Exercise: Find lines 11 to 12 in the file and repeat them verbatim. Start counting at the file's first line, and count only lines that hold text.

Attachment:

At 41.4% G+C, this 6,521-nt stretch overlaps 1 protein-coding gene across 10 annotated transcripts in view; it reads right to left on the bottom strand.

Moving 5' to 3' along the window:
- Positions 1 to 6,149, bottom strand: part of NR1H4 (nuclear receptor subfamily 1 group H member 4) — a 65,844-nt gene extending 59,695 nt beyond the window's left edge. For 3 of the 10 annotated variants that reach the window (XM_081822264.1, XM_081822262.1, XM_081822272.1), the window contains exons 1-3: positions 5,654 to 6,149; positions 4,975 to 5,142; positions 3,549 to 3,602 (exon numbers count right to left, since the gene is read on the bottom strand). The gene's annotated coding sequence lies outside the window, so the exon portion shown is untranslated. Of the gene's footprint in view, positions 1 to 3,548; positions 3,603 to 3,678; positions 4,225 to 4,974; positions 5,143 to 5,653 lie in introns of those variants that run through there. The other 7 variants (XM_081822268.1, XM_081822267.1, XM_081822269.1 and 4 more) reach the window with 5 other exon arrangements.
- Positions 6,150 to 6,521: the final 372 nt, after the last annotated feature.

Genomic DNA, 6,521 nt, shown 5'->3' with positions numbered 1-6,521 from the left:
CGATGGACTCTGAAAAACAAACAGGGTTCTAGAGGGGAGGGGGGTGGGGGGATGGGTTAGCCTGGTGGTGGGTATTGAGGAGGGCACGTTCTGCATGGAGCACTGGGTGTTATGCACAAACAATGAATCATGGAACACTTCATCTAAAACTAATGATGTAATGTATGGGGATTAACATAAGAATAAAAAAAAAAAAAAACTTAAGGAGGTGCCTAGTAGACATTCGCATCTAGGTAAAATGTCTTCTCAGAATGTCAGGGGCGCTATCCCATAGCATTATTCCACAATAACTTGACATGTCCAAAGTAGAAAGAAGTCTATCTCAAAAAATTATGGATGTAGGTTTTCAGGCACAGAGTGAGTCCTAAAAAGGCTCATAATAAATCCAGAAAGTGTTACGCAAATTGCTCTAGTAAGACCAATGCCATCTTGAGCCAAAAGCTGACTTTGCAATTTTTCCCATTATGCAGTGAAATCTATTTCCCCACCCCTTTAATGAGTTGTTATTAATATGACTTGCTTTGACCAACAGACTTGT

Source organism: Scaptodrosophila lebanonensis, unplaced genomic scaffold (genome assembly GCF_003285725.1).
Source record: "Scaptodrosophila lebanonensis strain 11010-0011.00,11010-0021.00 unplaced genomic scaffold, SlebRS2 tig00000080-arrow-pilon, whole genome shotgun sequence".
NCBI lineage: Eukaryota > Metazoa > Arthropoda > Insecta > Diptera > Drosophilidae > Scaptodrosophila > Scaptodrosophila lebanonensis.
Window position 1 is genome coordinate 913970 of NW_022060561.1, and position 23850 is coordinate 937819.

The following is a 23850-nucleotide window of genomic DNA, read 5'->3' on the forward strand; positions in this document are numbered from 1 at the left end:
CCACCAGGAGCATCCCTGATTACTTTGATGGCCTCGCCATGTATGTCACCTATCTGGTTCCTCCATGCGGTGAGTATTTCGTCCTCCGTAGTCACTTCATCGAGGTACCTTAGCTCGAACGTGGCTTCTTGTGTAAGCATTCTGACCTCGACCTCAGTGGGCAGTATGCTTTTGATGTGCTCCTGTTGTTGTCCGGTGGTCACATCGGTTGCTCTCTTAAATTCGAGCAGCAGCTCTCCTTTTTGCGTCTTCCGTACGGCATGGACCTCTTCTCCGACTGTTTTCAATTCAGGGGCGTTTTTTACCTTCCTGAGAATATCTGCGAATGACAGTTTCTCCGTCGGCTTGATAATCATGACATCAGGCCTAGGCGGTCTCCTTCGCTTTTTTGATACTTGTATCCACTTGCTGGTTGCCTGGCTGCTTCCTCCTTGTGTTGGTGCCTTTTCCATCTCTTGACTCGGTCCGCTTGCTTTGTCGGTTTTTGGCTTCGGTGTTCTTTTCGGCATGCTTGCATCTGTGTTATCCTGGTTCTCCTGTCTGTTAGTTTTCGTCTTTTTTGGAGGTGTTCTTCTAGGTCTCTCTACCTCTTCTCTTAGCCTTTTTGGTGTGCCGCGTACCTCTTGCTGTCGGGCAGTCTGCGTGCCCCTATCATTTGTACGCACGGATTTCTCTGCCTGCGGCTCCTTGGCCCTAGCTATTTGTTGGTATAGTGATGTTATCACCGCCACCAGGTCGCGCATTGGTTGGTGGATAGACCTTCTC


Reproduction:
The following is a 23850-nucleotide window of genomic DNA, read 5'->3' on the forward strand; positions in this document are numbered from 1 at the left end:
CCACCAGGAGCATCCCTGATTACTTTGATGGCCTCGCCATGTATGTCACCTATCTGGTTCCTCCATGCGGTGAGTATTTCGTCCTCCGTAGTCACTTCATCGAGGTACCTTAGCTCGAACGTGGCTTCTTGTGTAAGCATTCTGACCTCGACCTCAGTGGGCAGTATGCTTTTGATGTGCTCCTGTTGTTGTCCGGTGGTCACATCGGTTGCTCTCTTAAATTCGAGCAGCAGCTCTCCTTTTTGCGTCTTCCGTACGGCATGGACCTCTTCTCCGACTGTTTTCAATTCAGGGGCGTTTTTTACCTTCCTGAGAATATCTGCGAATGACAGTTTCTCCGTCGGCTTGATAATCATGACATCAGGCCTAGGCGGTCTCCTTCGCTTTTTTGATACTTGTATCCACTTGCTGGTTGCCTGGCTGCTTCCTCCTTGTGTTGGTGCCTTTTCCATCTCTTGACTCGGTCCGCTTGCTTTGTCGGTTTTTGGCTTCGGTGTTCTTTTCGGCATGCTTGCATCTGTGTTATCCTGGTTCTCCTGTCTGTTAGTTTTCGTCTTTTTTGGAGGTGTTCTTCTAGGTCTCTCTACCTCTTCTCTTAGCCTTTTTGGTGTGCCGCGTACCTCTTGCTGTCGGGCAGTCTGCGTGCCCCTATCATTTGTACGCACGGATTTCTCTGCCTGCGGCTCCTTGGCCCTAGCTATTTGTTGGTATAGTGATGTTATCACCGCCACCAGGTCGCGCATTGGTTGGTGGATAGACCTTCTC